Ever seen a Mexican Cenote? Neither had Linda Ross before she arrived in ‘Ik Kil’ on the Yukatan Peninsula in the east of Mexico last year. It’s one of the many things that blew her mind about this destination. Linda knew she would find three of her favourite things; chocolate, vanilla and tequila – so she was always going to love the place, But she was surprised to find how much more there is to love about magical Mexico. Here Linda talks about some of the things that make her so keen to return.
Colourful San Miguel de Allende
Charming San Miguel de Allende, three hours from Mexico City, nestles in a valley surrounded by desert. The city is a bolt of colour with the high adobe walls reflecting the sun-baked colours of the desert and supporting prickly pear and bougainvillea. The orange, ochre and cerise walls paint a brilliant backdrop for vibrant Mexican festivals. In the cobblestone laneways of the historic centre many of the estimated 2000 timber doors lead to private courtyards, filled with lush palms, pomegranates, plumbago, jacaranda and sometimes pools and water fountains.
World-famous wonders in the Yucatán
The Yucatán peninsula is home to some of the most remarkable remnants of the Mayan civilisation, which was at its most dominant and innovative between 250 and 900 CE. The Mayans had a written language, built complex cities, and had advanced understanding of astronomy. This is particularly clear at Chichen Itza, where a giant limestone pyramid is situated according to the sun’s location during the spring and autumn equinoxes. At sunset on these two days, the pyramid casts a shadow on itself that aligns with a carving of the head of the Mayan serpent god. The shadow forms the serpent’s body and as the sun sets the serpent appears to slither into the earth.
As you can imagine Chichien Itza attracts plenty of visitors, so I preferred the relative emptiness of Uxmal (pronounced Ooshmal). Here we climbed pyramids on our own to see the layout of the city and how it worked, and joined the iguanas sunning on the rocks of the city’s ruined walls.
After marveling at the brilliance of the Chichen Itza ruins in the Yucatan Peninsula in Mexico, the dry grasslands gave way to lush forest, which in turn gave way to cenote country (our feature image is of the incredible cenote at Ik Kil not far from Chichen Itza, which is 30m accross and has fresh water 50m deep!). A cenote is a giant circular limestone sinkhole filled with crystal clear water. For both spiritual and practical reasons Mayan cities were always built near one, and the Yucatan has more that 7000 of them! Sunlight illuminates the blue water, small waterfalls create rainbows between hanging vines. Jump in, then float on your back and watch the rainforest circling the sky. It’s an amazing experience and I can’t wait to do it again – definitely packing the cossie for the Mexico and Cuba tour later this year!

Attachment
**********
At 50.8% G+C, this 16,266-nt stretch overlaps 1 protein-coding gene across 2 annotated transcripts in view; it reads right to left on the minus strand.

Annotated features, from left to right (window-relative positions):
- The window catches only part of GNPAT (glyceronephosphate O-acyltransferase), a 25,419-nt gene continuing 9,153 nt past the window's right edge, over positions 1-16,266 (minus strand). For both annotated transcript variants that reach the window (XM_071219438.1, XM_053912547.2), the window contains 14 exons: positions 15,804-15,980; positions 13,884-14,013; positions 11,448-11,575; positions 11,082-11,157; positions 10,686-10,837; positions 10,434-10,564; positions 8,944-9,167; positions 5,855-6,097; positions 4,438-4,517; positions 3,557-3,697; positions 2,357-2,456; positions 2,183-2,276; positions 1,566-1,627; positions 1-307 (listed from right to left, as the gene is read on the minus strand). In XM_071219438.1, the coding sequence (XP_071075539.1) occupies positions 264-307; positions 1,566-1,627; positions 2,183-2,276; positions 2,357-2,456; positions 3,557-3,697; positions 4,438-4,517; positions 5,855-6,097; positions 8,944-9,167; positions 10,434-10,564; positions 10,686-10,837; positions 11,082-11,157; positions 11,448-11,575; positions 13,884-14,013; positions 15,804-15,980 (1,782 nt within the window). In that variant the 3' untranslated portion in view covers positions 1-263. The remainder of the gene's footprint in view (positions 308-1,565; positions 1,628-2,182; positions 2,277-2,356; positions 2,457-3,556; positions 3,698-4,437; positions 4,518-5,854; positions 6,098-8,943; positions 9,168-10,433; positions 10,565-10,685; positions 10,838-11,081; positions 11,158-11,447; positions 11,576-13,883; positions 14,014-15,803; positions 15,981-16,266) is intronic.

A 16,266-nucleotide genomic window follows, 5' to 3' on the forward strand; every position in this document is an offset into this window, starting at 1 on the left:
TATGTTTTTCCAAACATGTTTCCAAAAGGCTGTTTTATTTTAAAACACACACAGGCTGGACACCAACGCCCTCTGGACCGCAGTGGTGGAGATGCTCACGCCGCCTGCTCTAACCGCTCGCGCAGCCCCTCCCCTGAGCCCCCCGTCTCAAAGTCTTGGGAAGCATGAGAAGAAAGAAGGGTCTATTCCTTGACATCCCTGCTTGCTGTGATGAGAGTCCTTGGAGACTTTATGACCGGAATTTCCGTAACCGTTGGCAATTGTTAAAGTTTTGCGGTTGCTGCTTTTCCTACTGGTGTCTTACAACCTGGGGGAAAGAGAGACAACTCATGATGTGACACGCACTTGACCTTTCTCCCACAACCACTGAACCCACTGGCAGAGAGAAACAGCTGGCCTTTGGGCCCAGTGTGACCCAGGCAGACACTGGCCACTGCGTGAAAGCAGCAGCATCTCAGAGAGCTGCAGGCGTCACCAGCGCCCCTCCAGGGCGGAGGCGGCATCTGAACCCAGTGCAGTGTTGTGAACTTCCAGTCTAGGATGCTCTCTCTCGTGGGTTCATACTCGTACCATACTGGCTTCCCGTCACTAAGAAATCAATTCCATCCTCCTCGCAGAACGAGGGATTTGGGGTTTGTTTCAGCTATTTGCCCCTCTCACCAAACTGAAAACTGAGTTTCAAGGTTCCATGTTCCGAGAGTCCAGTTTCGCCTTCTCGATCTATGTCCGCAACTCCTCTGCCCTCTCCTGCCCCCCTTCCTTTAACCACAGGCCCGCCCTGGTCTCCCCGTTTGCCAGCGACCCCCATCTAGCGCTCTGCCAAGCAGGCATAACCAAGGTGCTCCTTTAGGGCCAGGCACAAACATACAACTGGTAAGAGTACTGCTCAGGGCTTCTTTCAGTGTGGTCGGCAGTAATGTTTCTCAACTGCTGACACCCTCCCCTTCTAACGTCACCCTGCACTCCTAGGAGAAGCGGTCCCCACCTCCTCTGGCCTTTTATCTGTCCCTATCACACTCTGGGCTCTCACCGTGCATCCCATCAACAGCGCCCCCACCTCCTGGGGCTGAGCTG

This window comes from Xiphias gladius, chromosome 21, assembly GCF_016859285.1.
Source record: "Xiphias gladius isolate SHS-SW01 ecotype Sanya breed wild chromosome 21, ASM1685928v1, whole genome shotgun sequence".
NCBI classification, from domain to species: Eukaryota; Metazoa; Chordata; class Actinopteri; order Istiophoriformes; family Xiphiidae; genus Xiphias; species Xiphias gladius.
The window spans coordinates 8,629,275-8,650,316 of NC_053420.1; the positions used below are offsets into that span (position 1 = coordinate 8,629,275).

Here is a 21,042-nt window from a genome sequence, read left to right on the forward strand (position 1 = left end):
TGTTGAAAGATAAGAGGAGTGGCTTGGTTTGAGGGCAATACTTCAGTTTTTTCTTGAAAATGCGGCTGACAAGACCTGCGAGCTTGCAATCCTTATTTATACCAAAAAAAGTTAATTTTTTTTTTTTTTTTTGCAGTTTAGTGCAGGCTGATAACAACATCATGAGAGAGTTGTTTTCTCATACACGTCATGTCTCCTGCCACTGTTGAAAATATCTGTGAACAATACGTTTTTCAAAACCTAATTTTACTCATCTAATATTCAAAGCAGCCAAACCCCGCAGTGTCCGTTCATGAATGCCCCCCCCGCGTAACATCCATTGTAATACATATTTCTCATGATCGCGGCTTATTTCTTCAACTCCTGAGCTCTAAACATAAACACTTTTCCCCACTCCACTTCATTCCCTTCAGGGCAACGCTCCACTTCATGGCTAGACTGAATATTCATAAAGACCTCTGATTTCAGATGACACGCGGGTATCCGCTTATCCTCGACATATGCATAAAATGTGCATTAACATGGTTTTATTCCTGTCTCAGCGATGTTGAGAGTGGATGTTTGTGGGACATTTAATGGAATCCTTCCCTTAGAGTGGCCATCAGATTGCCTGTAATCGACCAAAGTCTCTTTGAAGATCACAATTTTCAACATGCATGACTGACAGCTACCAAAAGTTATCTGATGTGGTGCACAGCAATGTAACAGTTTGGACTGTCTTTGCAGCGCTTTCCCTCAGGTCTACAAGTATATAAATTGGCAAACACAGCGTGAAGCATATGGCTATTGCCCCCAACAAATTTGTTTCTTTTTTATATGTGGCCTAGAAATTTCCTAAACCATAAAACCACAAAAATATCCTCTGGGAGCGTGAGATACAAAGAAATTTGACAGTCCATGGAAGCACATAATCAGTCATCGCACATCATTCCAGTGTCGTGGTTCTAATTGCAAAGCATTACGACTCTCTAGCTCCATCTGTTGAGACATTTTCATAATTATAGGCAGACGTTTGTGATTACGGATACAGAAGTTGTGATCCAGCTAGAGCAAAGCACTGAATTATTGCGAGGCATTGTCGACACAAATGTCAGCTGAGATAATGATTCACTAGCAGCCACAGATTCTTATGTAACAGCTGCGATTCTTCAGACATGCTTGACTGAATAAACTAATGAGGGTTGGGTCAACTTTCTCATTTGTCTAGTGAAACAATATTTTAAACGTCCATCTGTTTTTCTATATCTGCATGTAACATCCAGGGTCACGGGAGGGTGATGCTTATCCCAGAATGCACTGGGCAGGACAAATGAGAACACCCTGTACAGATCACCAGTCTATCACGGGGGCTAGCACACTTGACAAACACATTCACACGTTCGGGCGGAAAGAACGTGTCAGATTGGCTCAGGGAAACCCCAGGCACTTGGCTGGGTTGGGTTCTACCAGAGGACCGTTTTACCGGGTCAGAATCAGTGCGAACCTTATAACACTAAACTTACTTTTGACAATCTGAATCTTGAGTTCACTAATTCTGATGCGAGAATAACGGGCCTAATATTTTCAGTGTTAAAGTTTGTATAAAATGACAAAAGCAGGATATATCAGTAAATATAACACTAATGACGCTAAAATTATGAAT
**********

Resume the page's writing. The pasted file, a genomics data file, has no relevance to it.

The flat dry expanse of the Yucatan grows a great agave renowned for making rope. It’s called Agave sisalana after Sisal, the port town in Spain where the agave was taken and rope factories established. Agave sisalana powered the Spanish armada of the 16th and 17th centuries and Spanish haciendas still dot the landscape here as a reminder that sisal was a vital resource until it was replaced by plastic fibre rope after World War II.
One of the most unexpected highlkights is the boat tripe we took to see the pink flamingos in Reserva de la Biosfera Ria Celestun at the seaside village of Celestún. A real hit with the ametuer wildlife photographer! If there’s time, ask your boat captain to take you to the secret cenote within the mangrove forest at the river’s northern shore.
Plant-hunting from west to east
We travelled from the Pacific Ocean eastwards to the Caribbean Sea, through tropical forests where tillandsias encrusted the overhanging trees branches, and through dry desert plains interrupted by prickly pear and organ cactus. In the west, at Vallarta Botanic Gardens we saw the golden ripening pods of cacao and zigzagging vanilla orchids. The perfumed vanilla orchids bloom in late winter and spring and are pollinated by the stingless, and now endangered, Melipona bee. The green pods blacken slowly into what we recognise as vanilla. It’s not just the bee that’s in trouble. I couldn’t count or even name the thousands of orchids (still living on cut branches) laid out on tables for sale in local markets. They’re disappearing quickly from the wild as families with no other way of making a living go bush to make a dollar.
Another horti highlight were the bromeliads. We saw great poinciana trees simply covered in them so they looked like fuzzy Muppets. We spotted tillandsias, the air bromeliads, clinging on granite monoliths, cenote walls and volcanic caves. High on a volcanic peak we saw a rare pink flowering form, living in a family cluster of nine, in full flower.
Come with us
Linda is leading a tour to Mexico and Cuba in October 2017. For the full itinerary, or to book your seat on tour call us on 1300 233 200.
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